*An essay every Friday in 2016*
I’m sitting in the loft of a converted horse barn in upstate New York as I type this. From the open window, I can hear the loud screech of blue jays. They’re such show offs. Their nervous chatter makes me smile. I can also hear red cardinals. They remind me of a Christmas ornament from my childhood. My second mom Millie always hid it in the gaudy tree she trimmed with tons of lights and tinsel and garland so you barely saw the green. It was up to us to find that chirping ornament. If my sister found it first, she wouldn’t tell. But my brother Carlos and I always told one another. That was our relationship. We looked out and covered for one another. Dee? She only looked out for herself.
This week I saw a picture on FB of the man who introduced Carlos to heroin. I don’t remember his name but I can’t forget his face.
That’s the strange thing about FB, sometimes you run into shit you don’t want to see, like the face of that man, and you will feel an arctic heat rise into your chest and your hands shake and clench into fists, and you know it’s not his fault that your brother is now dead, and it’s not his fault that your brother struggled with a horrible addiction to this drug for more than fifteen years, but you can’t help but curl your lip in rage and hatred though you know that’s not you being your best self but this is your humanity and you just miss your brother and wish you could go back to that day all those years ago and slap that drug out of their hands…but you can’t and that will never stop being heartbreaking.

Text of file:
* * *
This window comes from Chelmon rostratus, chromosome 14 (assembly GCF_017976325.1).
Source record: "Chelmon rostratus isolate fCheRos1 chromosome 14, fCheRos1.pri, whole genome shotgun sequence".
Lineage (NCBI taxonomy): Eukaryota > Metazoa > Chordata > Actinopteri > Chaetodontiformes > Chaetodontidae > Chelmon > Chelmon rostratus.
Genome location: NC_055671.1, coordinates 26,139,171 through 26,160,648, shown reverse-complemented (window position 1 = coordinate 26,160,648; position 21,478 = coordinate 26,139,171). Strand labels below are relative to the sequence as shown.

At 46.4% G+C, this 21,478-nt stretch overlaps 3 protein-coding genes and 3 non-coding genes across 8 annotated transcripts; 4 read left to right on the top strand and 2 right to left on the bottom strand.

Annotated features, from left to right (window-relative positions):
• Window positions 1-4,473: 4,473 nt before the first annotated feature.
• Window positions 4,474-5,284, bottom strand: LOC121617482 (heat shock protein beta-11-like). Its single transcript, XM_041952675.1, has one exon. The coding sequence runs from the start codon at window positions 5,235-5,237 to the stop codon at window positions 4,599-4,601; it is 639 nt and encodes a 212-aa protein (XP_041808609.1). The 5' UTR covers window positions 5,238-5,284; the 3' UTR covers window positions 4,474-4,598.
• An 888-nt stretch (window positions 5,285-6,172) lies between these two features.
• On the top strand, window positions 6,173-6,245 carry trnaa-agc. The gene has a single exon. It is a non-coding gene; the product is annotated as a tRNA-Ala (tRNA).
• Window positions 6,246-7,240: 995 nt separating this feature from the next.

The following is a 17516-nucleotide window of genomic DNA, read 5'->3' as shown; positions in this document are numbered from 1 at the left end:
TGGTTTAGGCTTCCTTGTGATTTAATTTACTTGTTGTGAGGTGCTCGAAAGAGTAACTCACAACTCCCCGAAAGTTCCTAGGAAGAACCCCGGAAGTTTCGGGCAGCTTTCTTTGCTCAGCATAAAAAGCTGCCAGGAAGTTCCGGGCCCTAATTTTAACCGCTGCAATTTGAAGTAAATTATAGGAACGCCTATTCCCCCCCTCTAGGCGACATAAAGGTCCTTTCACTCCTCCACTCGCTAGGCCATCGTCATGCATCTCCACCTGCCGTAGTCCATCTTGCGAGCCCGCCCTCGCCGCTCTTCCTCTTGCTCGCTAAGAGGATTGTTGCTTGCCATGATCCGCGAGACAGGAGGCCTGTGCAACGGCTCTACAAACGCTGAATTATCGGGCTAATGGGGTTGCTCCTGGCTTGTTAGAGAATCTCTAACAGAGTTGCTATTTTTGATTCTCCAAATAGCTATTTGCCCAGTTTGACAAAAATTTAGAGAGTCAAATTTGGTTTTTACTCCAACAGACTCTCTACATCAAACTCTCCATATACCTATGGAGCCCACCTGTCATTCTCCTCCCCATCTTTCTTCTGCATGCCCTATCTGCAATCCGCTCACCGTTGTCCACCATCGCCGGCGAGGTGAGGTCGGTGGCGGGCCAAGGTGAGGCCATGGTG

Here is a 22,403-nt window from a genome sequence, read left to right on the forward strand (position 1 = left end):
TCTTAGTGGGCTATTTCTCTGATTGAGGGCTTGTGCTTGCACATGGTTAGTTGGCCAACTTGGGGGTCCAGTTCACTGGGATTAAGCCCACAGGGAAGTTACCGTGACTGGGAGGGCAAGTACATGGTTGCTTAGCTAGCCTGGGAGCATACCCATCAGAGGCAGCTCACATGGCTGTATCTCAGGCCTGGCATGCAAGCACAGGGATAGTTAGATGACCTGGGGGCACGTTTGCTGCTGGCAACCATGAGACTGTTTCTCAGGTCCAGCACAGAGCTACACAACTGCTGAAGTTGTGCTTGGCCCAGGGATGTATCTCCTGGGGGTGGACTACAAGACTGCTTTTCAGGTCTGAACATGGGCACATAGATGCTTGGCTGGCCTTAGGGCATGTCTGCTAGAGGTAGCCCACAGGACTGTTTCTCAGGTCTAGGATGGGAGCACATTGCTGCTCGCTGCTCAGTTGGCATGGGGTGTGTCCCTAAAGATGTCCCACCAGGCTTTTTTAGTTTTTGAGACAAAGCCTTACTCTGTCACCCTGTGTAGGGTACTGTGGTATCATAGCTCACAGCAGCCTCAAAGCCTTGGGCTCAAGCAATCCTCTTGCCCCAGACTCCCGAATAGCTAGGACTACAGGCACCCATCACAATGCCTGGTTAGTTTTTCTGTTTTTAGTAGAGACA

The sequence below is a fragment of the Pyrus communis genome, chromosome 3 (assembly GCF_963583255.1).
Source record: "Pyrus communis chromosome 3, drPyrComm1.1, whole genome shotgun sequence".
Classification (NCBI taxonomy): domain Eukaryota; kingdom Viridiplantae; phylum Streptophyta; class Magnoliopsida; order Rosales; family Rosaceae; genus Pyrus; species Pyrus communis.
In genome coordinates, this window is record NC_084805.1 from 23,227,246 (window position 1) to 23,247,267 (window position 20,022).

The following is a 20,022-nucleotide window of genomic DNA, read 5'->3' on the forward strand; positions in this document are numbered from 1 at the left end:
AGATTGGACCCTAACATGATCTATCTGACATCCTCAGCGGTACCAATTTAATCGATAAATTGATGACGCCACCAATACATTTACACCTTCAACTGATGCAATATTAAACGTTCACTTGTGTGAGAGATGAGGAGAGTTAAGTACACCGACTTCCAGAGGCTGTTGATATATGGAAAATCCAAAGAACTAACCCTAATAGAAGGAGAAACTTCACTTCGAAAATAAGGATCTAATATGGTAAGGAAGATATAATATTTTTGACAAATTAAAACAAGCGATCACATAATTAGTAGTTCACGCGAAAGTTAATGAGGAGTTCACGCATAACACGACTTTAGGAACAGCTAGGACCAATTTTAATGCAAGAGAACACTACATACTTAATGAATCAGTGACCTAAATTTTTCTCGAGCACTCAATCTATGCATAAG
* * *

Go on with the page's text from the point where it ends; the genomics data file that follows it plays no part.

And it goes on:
This man, we’ll call him G, was one of the dancers who introduced Madonna to the vogue craze that was all the rage in the NYC gay club scene in the late 80s, and she, of course, introduced it to the world. He danced in her videos and was even in her Truth or Dare movie. He was a member of the House of Extravaganza (as was my brother later was) and now there’s a documentary coming out about the crew of voguers so I’ll be seeing G’s face plastered all over the place.
I remember meeting G back in the late 90s, just before I graduated from Columbia in 97. I recognized him right away, of course. He was handsome and flamboyant, and I wanted to know him. “Ay, she’s so cute,” he said as he pinched my waist, which in those days was always exposed, belly ring out for the world to see. “You should bring her out with us, Guineo.” (That’s what that crew called my brother: Guineo. Why, I’ve never known.) My brother rolled his eyes. “Pay it, negro. She ain’t goin’ nowhere wit’ us.” My brother never let me hang out with him and his friends, and I resented him for it. I felt rejected and didn’t understand why. We’d been so close as kids, why didn’t he want to hang out with me? I was in my early twenties and hitting the club scene, partying and working and being carefree, like he was, so why didn’t he want me around?
One day, I ran into him in the street. Or maybe we’d planned to meet up, I can’t remember. I was on my way to a party so I had a jug of Bacardi in tow. We were standing on a street in uptown Manhattan, talking. It must have been late spring or early summer because neither of us had coats or jackets on. I don’t know why but we started arguing and he called me a “fuckin cuero.” I went blind and the next thing I knew, we were both staring at the shattered jug of rum on the sidewalk. I’d swung that bottle at him. He had ducked.
He looked at me and yelled, “You’re fuckin crazy!”
I glared back. “Yup. You already know that. Don’t you ever talk to me like that again.” And I walked off, back to the liquor store to get another bottle.
Those were ugly times between us.